Canadian economySyndicate content

The economy excuse that tears at Canada

NDP leader Jack Layton during the filibuster against back-to-work legislation being imposed on postal workers.
The NDP's parliamentary debate instigated last weekend leads to a wider debate. Whose economy is it? What is the economy for? How do we improve economic well-being? Conservatives want to avoid this.

Related rabble.ca story:

Columnists

What deflation will do to Canada

Where is the Canadian economy headed? The federal finance minister is on the road doing his pre-budget consultations. Expect Jim Flaherty to return with the same complacent views he proclaimed when he left Ottawa; the wording was drawn up for him months ago by the Prime Minister's Office. It reads: the recovery is on track and it is time to cut government spending.

The Harper script for the economy is all about politics and ideology. Liberals want to tax and spend. You can entrust your future to Stephen Harper; unlike Layton and Ignatieff, the Conservative leader will not raise taxes.

Canada and the next world financial crisis

How will the next financial crisis erupt? (Or perhaps we should describe it as a further chapter of the ongoing financial crisis.) It's like figuring out which piece of tinder will ignite after a sizzling heat wave. We know it's bad out there, but just where will the next spark hit? What follows is one of many- potential financial crisis scenarios that Canada could face.

embedded_video

Columnists

Ten points in Canada's real economic update

The minister of finance has made his Fall Economic Update. We wanted to hear what he had to say about government spending -- but we didn't. Why? Because the real story is one of austerity.

The federal finance minister promised Canadians a look at what is happening with the economy. On the surface, the job is fairly straightforward. James Flaherty has to say whether the economy is growing, or not; and he has to say what he intends to do about it.

What are the game changers?

For those involved in social change work, these days can be frustrating ones. Just as the neoliberal order of tax cuts, deregulation, resource extraction and free trade seems to be maxed out, like the Energizer bunny it keeps coming back. Meanwhile, progressive forces (academics, unions, NGOs and political parties) can give a good fight from time to time, but overall are as fragmented as ever.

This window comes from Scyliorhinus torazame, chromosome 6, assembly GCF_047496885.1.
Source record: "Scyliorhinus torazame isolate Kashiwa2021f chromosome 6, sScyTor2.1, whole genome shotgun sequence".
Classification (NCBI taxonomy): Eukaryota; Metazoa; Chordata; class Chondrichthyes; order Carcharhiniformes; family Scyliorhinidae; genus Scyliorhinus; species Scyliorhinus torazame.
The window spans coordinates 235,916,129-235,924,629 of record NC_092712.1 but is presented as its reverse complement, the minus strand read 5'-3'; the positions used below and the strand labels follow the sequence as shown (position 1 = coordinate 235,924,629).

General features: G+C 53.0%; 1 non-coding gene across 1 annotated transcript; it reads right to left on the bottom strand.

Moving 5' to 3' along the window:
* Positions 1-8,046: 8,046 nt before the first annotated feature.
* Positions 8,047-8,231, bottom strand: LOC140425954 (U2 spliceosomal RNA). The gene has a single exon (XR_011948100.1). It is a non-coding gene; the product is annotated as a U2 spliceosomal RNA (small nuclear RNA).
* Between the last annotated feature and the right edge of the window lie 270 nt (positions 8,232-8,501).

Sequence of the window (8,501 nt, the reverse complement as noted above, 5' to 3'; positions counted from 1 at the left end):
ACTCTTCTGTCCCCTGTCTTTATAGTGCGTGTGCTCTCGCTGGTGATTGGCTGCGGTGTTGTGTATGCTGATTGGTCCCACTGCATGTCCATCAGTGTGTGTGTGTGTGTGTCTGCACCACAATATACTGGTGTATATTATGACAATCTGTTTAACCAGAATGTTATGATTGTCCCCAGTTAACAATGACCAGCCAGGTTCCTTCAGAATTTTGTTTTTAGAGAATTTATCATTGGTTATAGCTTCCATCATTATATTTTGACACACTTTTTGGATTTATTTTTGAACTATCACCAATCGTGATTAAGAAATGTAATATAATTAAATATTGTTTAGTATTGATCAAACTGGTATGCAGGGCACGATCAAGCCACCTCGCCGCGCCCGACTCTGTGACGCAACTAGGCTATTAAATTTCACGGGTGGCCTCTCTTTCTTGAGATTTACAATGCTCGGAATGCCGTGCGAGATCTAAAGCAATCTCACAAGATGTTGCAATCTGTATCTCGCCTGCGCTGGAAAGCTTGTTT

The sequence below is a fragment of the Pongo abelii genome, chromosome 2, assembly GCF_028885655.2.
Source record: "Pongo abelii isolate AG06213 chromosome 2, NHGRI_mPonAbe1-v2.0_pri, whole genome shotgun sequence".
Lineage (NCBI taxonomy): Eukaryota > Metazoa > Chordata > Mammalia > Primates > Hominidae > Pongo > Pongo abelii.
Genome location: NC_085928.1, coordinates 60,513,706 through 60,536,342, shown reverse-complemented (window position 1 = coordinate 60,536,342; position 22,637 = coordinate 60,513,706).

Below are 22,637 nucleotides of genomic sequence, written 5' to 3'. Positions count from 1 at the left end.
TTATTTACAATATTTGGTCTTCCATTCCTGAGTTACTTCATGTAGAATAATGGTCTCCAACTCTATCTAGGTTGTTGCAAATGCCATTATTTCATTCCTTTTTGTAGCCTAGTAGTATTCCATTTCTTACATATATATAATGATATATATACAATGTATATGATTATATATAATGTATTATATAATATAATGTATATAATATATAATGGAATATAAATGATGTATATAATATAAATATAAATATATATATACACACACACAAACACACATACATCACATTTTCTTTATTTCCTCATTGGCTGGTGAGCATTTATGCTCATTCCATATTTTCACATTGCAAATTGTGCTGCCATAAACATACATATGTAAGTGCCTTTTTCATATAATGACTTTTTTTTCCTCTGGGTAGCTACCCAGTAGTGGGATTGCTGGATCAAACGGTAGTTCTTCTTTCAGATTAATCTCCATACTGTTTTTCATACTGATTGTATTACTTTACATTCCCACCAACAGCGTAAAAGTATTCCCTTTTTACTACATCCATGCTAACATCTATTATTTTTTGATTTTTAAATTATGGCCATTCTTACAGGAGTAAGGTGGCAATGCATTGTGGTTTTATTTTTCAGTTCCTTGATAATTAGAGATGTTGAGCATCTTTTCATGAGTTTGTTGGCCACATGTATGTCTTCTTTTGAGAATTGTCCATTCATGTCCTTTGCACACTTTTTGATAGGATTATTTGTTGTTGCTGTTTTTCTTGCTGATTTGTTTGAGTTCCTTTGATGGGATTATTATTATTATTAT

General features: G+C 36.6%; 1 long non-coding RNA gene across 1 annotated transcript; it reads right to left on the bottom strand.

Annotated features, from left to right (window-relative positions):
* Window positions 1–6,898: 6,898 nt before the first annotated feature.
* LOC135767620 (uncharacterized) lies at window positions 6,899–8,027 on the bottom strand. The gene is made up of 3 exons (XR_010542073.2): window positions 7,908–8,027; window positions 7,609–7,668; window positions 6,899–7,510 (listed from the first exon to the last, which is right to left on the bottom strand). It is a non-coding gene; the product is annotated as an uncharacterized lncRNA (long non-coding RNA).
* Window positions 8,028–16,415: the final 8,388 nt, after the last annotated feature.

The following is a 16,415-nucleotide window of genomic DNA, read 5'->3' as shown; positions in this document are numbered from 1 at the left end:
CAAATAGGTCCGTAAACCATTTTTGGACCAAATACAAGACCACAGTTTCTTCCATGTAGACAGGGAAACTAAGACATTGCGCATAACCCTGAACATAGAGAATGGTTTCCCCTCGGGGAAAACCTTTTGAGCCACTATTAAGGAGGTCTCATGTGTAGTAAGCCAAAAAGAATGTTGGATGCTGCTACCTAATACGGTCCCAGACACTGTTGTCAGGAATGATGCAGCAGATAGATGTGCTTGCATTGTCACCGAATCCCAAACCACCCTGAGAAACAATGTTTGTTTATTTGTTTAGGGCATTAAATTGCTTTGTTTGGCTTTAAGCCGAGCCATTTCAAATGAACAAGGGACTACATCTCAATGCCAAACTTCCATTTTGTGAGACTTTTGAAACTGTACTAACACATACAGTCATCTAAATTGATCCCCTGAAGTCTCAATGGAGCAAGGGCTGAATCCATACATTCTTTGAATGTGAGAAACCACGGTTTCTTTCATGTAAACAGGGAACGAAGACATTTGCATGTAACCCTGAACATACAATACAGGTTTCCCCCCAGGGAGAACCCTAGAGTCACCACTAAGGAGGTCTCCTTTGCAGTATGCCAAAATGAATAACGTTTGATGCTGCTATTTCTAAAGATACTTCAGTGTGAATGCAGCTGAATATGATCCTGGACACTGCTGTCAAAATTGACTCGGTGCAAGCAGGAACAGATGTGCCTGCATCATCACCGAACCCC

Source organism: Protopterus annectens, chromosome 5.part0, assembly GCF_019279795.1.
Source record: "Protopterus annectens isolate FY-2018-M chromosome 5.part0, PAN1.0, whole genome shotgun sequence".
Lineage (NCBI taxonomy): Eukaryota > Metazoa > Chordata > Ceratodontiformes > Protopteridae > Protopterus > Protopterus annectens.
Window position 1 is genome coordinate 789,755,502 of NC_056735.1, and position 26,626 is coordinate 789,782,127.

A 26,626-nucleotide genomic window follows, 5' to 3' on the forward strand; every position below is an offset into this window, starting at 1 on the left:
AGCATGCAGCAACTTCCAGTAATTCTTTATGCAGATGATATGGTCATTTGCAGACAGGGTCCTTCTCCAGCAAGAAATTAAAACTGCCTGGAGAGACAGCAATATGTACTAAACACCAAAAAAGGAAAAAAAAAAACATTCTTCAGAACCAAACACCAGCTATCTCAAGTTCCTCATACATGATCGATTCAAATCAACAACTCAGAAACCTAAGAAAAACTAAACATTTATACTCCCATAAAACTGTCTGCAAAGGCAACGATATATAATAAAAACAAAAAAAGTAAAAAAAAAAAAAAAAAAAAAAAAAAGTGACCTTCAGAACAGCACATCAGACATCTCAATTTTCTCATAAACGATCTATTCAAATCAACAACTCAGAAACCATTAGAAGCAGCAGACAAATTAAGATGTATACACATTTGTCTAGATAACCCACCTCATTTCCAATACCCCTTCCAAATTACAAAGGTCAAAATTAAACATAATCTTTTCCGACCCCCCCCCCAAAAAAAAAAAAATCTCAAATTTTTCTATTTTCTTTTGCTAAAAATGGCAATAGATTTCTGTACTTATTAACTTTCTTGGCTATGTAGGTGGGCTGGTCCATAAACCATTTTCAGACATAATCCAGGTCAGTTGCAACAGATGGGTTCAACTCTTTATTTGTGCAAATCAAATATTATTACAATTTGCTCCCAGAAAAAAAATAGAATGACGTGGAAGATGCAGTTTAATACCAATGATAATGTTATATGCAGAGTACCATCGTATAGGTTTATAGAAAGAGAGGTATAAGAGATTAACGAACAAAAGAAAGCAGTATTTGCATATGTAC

So how do we move ahead to create a movement for change that will excite people about the world that could be, and put our ruling class on the defensive? For starters, we need to better focus our energies on articulating a vision and some clear highly strategic "game changing" steps towards that vision.

embedded_video

Filmmaker Claudia Medina on 'Life After Growth'

Filmmaker Claudia Medina on 'Life After Growth'
The filmmaker talks about the state of the world economy and the value of the movement towards de-growth in the world.

Related rabble.ca story:

October 17, 2014 |
When Canada's Parliamentary Finance Committee asked for input on the next Federal Budget here is what Canadians for Tax Fairness told them.
Columnists

Who do you trust with your child care future: Mulcair or Harper?

Photo: flickr/David Robert Bliwas

All of a sudden, it looks like the battle lines in the coming federal election may be less over whether to send our warplanes to Iraq and more over whether to send our children to day care.

With their announcement this week of plans for a national child care program, the NDP has not only proposed the beginnings of a solution to a gaping social need in Canada, it has also carved out territory in which its contrast to the Harper Conservatives could not be starker. 

Like the NDP, the Conservatives are planning to take a chunk of money from the surplus accumulating in Ottawa and spend it on a big initiative related to children. 

But that's where the similarities end. 

| October 15, 2014
October 14, 2014 |
What are the realities of CETA: Threats to public services like the NHS to eroded worker rights to a world in which no institution is safe from the clutches of privatization.
Syndicate content